Cambodia Election Challenge Raises Fears
By Sopheng- Cheang 30 July 2013
PHNOM PENH — Cambodia’s opposition leader rejected the results of a weekend election showing a win for the long-time ruling party, raising fears of post-poll instability and setting the stage for a new showdown with Prime Minister Hun Sen.
The challenge by opposition leader Sam Rainsy, who returned from exile last week to campaign for his Cambodia National Rescue Party, comes despite his party’s relative success in Sunday’s polling, in which the opposition made its biggest gains in years.
Provisional results from Sunday’s voting showed the opposition capturing 55 of the 123 seats in the National Assembly. Prime Minister Hun Sen’s Cambodian People’s Party won 68 seats, or a majority of 55 percent.
Rainsy — who had earlier vowed mass protests if the voters’ will was denied — called for an independent investigation into allegations that as many as a million people may have been deprived of their right to vote, among other irregularities.
He said the challenge was not a bargaining chip to get into government but instead a sign that his party was “interested in rendering justice to the Cambodian people to ensure that the will of the Cambodian people not be distorted or reversed.”
The rejection of the results raised the specter that Cambodia might return to a previous pattern of post-election instability that has several times led to political gridlock and turned violent.
If the opposition party boycotts the assembly, it may be impossible for Hun Sen to legally form a government.
Rainsy did not specifically threaten a boycott, but election experts pointed out that the constitution says a quorum of 120 assembly members is needed to open a parliamentary session, raising the possibility that an opposition boycott could leave the country without a fully functioning government.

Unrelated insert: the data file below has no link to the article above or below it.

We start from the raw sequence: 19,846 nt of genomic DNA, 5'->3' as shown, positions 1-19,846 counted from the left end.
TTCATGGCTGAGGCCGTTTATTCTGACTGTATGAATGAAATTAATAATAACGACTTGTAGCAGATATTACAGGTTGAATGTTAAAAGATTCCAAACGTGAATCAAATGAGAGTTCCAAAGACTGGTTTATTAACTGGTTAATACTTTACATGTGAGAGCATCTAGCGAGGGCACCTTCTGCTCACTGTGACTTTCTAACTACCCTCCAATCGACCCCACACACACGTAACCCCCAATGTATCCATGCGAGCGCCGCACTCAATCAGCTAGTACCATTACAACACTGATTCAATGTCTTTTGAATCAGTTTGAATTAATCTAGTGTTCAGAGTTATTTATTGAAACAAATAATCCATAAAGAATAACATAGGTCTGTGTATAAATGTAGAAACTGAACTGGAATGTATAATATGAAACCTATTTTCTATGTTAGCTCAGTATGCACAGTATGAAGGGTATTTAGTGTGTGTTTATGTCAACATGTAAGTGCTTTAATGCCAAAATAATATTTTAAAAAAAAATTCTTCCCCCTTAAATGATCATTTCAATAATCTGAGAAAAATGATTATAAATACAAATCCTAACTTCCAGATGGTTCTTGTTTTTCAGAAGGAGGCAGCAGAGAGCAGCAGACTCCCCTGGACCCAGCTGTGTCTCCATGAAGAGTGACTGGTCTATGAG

Cambodia faced a similar situation most recently after its 2003 election, when Hun Sen’s party failed to win enough seats to legally form a government on its own. The deadlock was broken only after 11 months and violence in the streets. But Hun Sen faced a divided opposition then, while his opponents this time are united.
Other polls in recent decades have been followed by confrontations and violence.
After his party ran second in UN-sponsored elections of 1993 — the culmination of a process to end decades of civil war after the Khmer Rouge’s murderous 1970s regime — Hun Sen insisted on being named co-prime minister. He then ousted his partner in government four years later in a bloody coup.
Recent years’ elections have mostly had a peaceful aftermath because Hun Sen’s party, which controls most levers of power, won decisively over a divided opposition. But the strong showing of the more-united opposition this year may embolden Rainsy and his allies.
Hun Sen has not spoken publicly since the election. At 60, he has a reputation as a wily survivor, starting with his defection from the Khmer Rouge to Vietnam, which after invading to oust the radical regime installed him first as foreign minister and later as prime minister.